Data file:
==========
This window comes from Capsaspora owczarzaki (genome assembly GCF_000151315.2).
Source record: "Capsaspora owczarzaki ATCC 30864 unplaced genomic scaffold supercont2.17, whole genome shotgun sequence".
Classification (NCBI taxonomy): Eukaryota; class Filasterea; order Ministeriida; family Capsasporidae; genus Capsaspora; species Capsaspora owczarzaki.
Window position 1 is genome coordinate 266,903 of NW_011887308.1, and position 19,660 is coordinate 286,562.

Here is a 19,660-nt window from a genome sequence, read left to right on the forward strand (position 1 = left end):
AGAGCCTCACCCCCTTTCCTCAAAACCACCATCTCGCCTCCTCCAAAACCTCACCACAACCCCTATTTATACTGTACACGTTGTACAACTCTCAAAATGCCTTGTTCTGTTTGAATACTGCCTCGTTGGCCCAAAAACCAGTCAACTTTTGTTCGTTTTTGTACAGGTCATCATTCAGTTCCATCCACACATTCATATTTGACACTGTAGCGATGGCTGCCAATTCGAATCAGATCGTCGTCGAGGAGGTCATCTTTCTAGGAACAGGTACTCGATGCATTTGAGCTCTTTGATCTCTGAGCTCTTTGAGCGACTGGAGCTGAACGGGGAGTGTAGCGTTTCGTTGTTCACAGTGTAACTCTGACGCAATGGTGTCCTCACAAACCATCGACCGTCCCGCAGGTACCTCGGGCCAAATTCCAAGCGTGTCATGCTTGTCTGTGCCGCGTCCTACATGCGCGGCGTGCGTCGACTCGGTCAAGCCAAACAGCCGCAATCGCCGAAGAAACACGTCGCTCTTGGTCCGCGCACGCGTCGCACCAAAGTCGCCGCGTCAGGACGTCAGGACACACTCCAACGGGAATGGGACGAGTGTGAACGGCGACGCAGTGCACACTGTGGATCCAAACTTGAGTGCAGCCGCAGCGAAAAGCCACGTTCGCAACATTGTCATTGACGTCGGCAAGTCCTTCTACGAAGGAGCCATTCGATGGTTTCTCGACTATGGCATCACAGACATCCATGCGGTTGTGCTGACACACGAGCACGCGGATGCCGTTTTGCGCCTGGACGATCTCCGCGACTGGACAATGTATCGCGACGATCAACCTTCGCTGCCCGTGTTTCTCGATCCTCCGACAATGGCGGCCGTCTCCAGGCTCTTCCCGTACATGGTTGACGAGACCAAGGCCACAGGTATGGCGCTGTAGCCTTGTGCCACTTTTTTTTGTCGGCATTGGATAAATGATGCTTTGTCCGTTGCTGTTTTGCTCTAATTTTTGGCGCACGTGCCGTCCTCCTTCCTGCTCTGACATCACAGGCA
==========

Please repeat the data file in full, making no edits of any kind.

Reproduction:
This window comes from Capsaspora owczarzaki (genome assembly GCF_000151315.2).
Source record: "Capsaspora owczarzaki ATCC 30864 unplaced genomic scaffold supercont2.17, whole genome shotgun sequence".
Classification (NCBI taxonomy): Eukaryota; class Filasterea; order Ministeriida; family Capsasporidae; genus Capsaspora; species Capsaspora owczarzaki.
Window position 1 is genome coordinate 266,903 of NW_011887308.1, and position 19,660 is coordinate 286,562.

Here is a 19,660-nt window from a genome sequence, read left to right on the forward strand (position 1 = left end):
AGAGCCTCACCCCCTTTCCTCAAAACCACCATCTCGCCTCCTCCAAAACCTCACCACAACCCCTATTTATACTGTACACGTTGTACAACTCTCAAAATGCCTTGTTCTGTTTGAATACTGCCTCGTTGGCCCAAAAACCAGTCAACTTTTGTTCGTTTTTGTACAGGTCATCATTCAGTTCCATCCACACATTCATATTTGACACTGTAGCGATGGCTGCCAATTCGAATCAGATCGTCGTCGAGGAGGTCATCTTTCTAGGAACAGGTACTCGATGCATTTGAGCTCTTTGATCTCTGAGCTCTTTGAGCGACTGGAGCTGAACGGGGAGTGTAGCGTTTCGTTGTTCACAGTGTAACTCTGACGCAATGGTGTCCTCACAAACCATCGACCGTCCCGCAGGTACCTCGGGCCAAATTCCAAGCGTGTCATGCTTGTCTGTGCCGCGTCCTACATGCGCGGCGTGCGTCGACTCGGTCAAGCCAAACAGCCGCAATCGCCGAAGAAACACGTCGCTCTTGGTCCGCGCACGCGTCGCACCAAAGTCGCCGCGTCAGGACGTCAGGACACACTCCAACGGGAATGGGACGAGTGTGAACGGCGACGCAGTGCACACTGTGGATCCAAACTTGAGTGCAGCCGCAGCGAAAAGCCACGTTCGCAACATTGTCATTGACGTCGGCAAGTCCTTCTACGAAGGAGCCATTCGATGGTTTCTCGACTATGGCATCACAGACATCCATGCGGTTGTGCTGACACACGAGCACGCGGATGCCGTTTTGCGCCTGGACGATCTCCGCGACTGGACAATGTATCGCGACGATCAACCTTCGCTGCCCGTGTTTCTCGATCCTCCGACAATGGCGGCCGTCTCCAGGCTCTTCCCGTACATGGTTGACGAGACCAAGGCCACAGGTATGGCGCTGTAGCCTTGTGCCACTTTTTTTTGTCGGCATTGGATAAATGATGCTTTGTCCGTTGCTGTTTTGCTCTAATTTTTGGCGCACGTGCCGTCCTCCTTCCTGCTCTGACATCACAGGCA